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This Generation’s Self-Deprecating Humor

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Walking through the halls of any high school offers the promise of hearing many interesting conversations, from the events that took place during the weekend to dramatic retellings of stressful all-nighters. One unifying theme that all these conversations seem to have in common is self-deprecation and fatalistic humor. Our generation is no stranger to dark humor; in fact, the use of these humor devices might just be one of the defining characteristics of our generation.
Fatalistic humor has nothing to do with fatalism but is rather a subdivision of dark humor that centers around themes that, at times, can be morbid. Likewise, self-deprecating jokes are jokes that usually revolve around being overly critical of oneself. Does any of this sound familiar? How about when someone makes a statement like “Wow, I’m such a piece of garbage” or “Might as well jump off a cliff”? Does that ring more of a bell? These, of course, are just examples, but they are not too far off from the kinds of things that can be heard within the very halls of CHS. What some fail to realize about this type of dark humor is that, well, it is a coping mechanism. With the threat of a third world war, seemingly never-ending hate crimes, massive and possibly irreversible climate change, and an economy that is reducing many to wage slaves, our prospects are looking bleak. What else is there to joke about than ourselves, right?
Sometimes though, this kind of humor is not always used as a coping mechanism. For many of us, we no longer associate “fatalistic” with taboo and/or something unspeakable. It is unclear when exactly this switch happened, but it shows clearly in our humor and everyday speech. Walking around campus and hearing things like the earlier example, “Might as well jump off a cliff,” does not raise eyebrows among our peers. Instead, a chorus of “Same!” will follow the statement. In fact, this kind of humor is how a lot of people within this generation bond. How many times have you connected with someone, if only momentarily, over some kind of self-deprecating or dark joke?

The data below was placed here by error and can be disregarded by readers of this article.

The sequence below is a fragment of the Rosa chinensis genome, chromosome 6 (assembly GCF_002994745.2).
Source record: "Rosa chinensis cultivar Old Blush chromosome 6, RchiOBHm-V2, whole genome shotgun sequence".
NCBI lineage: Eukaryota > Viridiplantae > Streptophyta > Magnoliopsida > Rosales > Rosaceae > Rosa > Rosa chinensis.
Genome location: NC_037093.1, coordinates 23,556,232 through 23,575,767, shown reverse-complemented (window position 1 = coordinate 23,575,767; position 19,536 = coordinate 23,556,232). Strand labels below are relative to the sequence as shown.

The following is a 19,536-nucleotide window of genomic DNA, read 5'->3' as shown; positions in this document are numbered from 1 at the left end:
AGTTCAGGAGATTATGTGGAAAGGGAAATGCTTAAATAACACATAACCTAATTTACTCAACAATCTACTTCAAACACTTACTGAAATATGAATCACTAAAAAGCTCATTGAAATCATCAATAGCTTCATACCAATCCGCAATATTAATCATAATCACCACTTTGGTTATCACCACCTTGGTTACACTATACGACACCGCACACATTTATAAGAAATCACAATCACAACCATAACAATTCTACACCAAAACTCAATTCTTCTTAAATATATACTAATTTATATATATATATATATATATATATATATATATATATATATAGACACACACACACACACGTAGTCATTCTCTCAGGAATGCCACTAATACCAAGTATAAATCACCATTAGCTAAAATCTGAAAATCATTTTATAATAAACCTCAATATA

The biggest problem with these humor devices, though, is that to listening ears, they may not always translate properly. Now more than ever, adults around us are paying attention. They are becoming more vigilant of a lot of things we, as students, say and do. This is, of course, not at all a bad thing, but it can lead to very awkward situations when one lacks tact. Dark humor, self-deprecating jokes, and fatalistic humor is all good and well in the right moments. It is important to be aware of your surroundings. Know when it is appropriate and when it is not appropriate to use such humor. Doing so will help you to avoid sticky situations.
The bottom line though is that our generation has a pretty dark sense of humor, and it is not something that we can really help. As we look toward our futures and stare in abject horror, we cannot help but draw our humor from even the darkest of places. Truthfully speaking, this (along with many other things about our generation) might be something that adults just might not understand. It is just another adaptation this generation has taken on to combat our rather abysmal looking future. Our generation shares the same sense of humor as the Addams family while the older generations are the seemingly nuclear, “stick to the status quo” sixties family that lives next door and runs away screaming at the end of every episode.

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This Generation’s Self-Deprecating Humor